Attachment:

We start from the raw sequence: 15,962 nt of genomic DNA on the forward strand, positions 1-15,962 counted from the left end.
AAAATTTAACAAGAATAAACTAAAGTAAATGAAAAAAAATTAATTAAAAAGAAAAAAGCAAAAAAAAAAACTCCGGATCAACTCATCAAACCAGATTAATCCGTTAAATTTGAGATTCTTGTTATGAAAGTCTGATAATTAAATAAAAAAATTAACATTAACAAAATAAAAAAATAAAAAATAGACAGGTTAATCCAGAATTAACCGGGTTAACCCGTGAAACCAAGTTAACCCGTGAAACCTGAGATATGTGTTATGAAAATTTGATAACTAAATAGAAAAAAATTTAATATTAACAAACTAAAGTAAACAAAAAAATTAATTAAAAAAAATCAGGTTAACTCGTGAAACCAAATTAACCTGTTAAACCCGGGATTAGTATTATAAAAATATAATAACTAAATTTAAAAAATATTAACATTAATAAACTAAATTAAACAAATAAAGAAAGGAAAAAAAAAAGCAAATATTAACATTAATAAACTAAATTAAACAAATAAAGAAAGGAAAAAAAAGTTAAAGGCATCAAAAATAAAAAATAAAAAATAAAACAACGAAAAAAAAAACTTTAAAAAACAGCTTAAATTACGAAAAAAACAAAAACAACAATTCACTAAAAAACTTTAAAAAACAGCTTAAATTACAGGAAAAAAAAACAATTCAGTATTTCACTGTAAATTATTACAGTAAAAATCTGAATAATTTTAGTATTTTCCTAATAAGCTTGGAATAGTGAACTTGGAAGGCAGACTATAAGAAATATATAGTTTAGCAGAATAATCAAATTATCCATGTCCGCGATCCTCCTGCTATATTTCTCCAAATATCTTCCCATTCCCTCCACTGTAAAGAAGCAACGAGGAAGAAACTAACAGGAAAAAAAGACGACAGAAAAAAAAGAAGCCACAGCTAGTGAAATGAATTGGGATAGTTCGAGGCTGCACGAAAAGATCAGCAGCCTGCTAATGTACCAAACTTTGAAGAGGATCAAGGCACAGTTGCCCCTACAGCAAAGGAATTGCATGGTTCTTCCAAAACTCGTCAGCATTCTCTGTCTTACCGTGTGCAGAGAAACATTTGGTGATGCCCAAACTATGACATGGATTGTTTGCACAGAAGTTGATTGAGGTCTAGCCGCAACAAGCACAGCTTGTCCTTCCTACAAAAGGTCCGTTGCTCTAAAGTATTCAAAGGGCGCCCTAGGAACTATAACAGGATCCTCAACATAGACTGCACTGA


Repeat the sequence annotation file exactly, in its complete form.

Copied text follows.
We start from the raw sequence: 15,962 nt of genomic DNA on the forward strand, positions 1-15,962 counted from the left end.
AAAATTTAACAAGAATAAACTAAAGTAAATGAAAAAAAATTAATTAAAAAGAAAAAAGCAAAAAAAAAAACTCCGGATCAACTCATCAAACCAGATTAATCCGTTAAATTTGAGATTCTTGTTATGAAAGTCTGATAATTAAATAAAAAAATTAACATTAACAAAATAAAAAAATAAAAAATAGACAGGTTAATCCAGAATTAACCGGGTTAACCCGTGAAACCAAGTTAACCCGTGAAACCTGAGATATGTGTTATGAAAATTTGATAACTAAATAGAAAAAAATTTAATATTAACAAACTAAAGTAAACAAAAAAATTAATTAAAAAAAATCAGGTTAACTCGTGAAACCAAATTAACCTGTTAAACCCGGGATTAGTATTATAAAAATATAATAACTAAATTTAAAAAATATTAACATTAATAAACTAAATTAAACAAATAAAGAAAGGAAAAAAAAAAGCAAATATTAACATTAATAAACTAAATTAAACAAATAAAGAAAGGAAAAAAAAGTTAAAGGCATCAAAAATAAAAAATAAAAAATAAAACAACGAAAAAAAAAACTTTAAAAAACAGCTTAAATTACGAAAAAAACAAAAACAACAATTCACTAAAAAACTTTAAAAAACAGCTTAAATTACAGGAAAAAAAAACAATTCAGTATTTCACTGTAAATTATTACAGTAAAAATCTGAATAATTTTAGTATTTTCCTAATAAGCTTGGAATAGTGAACTTGGAAGGCAGACTATAAGAAATATATAGTTTAGCAGAATAATCAAATTATCCATGTCCGCGATCCTCCTGCTATATTTCTCCAAATATCTTCCCATTCCCTCCACTGTAAAGAAGCAACGAGGAAGAAACTAACAGGAAAAAAAGACGACAGAAAAAAAAGAAGCCACAGCTAGTGAAATGAATTGGGATAGTTCGAGGCTGCACGAAAAGATCAGCAGCCTGCTAATGTACCAAACTTTGAAGAGGATCAAGGCACAGTTGCCCCTACAGCAAAGGAATTGCATGGTTCTTCCAAAACTCGTCAGCATTCTCTGTCTTACCGTGTGCAGAGAAACATTTGGTGATGCCCAAACTATGACATGGATTGTTTGCACAGAAGTTGATTGAGGTCTAGCCGCAACAAGCACAGCTTGTCCTTCCTACAAAAGGTCCGTTGCTCTAAAGTATTCAAAGGGCGCCCTAGGAACTATAACAGGATCCTCAACATAGACTGCACTGA